Dear Virat Kohli, creating a pitch that only favours your team, is unfair
Finally, the Proteas’ un-defeated run of nine years in Tests comes to an end, and it was India who literally forced it to come to an end.
Since the achievement was so massive, it was presumed that there would be words of praise for the young Indian team, who managed to achieve something no one could in nearly a decade, but that was not the case.
The whole discussion was down to the fact that ‘pitches were off sub-standard’ and that the victory looked more like a “snatched” one than an “earned” one.
The discussion increased with the number of matches, and with it increased the anger within the Indian team management as well, where the likes of captain Virat Kohli and team director Ravi Shastri were left fuming after the comments about the pitches.
Ravi Shastri slammed Australian veteran Mathew Hayden and all-rounder Glen Maxwell, who criticised the pitch in the third Test match which ended in less than three days.
“Let them sit in Australia and talk about their pitches,” said Shastri. “Tell them not to waste their time about Indian tracks. Come and play here.”
“When we go overseas, we don’t have any choices. Why would you complain?”
Indian captain Kohli also defended the pitches, and more so defended his team’s success, which is somewhat tainted due to this pitch controversy.
“Why are we not talking about the fact that we are 2-0 up in the series?” said Kohli. “We are criticised about our game and technique when we don’t play well abroad. But when the visitors perform badly, it’s always the wicket.”
Looking at both of the above statements, Shastri and Kohli seem to be missing the point. As an avid cricket follower, we love to see a competition between the bat and ball, but what happened in India is absolutely shambolic to say the least.
When Kohli and the Indian team complain about tracks outside Asia, their records suggest otherwise. In the recent series, a total of nine innings before the start of the fourth Test and only four 50s or plus have been scored from both teams, whereas only three players out of both squads have an average of 30 plus.
On the contrary, looking at India’s last three tours to Australia, South Africa and England, they did lose the series comprehensively, but their batting performance was far superior even in those grounds than in the current series at home.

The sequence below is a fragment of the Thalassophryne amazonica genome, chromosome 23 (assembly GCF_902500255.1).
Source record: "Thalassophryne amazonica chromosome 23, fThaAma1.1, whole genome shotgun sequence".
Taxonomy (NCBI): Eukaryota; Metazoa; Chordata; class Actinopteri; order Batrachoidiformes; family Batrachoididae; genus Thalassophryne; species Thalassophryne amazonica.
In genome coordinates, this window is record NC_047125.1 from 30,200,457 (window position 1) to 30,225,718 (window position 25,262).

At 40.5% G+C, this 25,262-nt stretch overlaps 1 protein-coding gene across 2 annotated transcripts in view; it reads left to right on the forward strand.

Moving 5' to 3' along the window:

In the England series of five Tests in 2014, Indian batsmen managed to score two centuries along with 15 half centuries. Later last year, India visited Australia, where in a four-match series, their batsmen managed to score seven 100s and 11 50s.
What those records suggest was that India did manage to play on those pitches, but perhaps their quality was not the same as of their opponents, and that’s why they ended up on the losing side. But in this series, Faf Du Plessis said that after the first day of the third Test, the par score on that pitch in the first innings was not more than 140 – which pretty much sums up the criticism on the playing surface.
Pakistan just won the series against England in the Emirates, and no one made a fuss about the pitches, as everyone expected them to turn. But it was nothing like the India-South Africa series, where if you score a four and even if you are an Indian batsman, you might feel like throwing a party later at night.
What Kohli and the team have to understand is that creating a pitch that favours you is fine, but creating a pitch which practically makes it impossible for the other team to play will be termed as ‘unfair’. Similarly, one is called a dry track, one is called a rank turner, and one is called “a surface full of scattered little stones, and a ball hitting on any of them can either tweak a mile, or might just come straight, or might stay down, or might just go to the fourth slip without anyone touching it”.
I think Kohli and the team took the advertisement “Mushkil hai, maza ayega” (It’s hard, will be fun) to a whole new level.
The views expressed by the writer and the reader comments do not necessarily reflect the views and policies of The Express Tribune.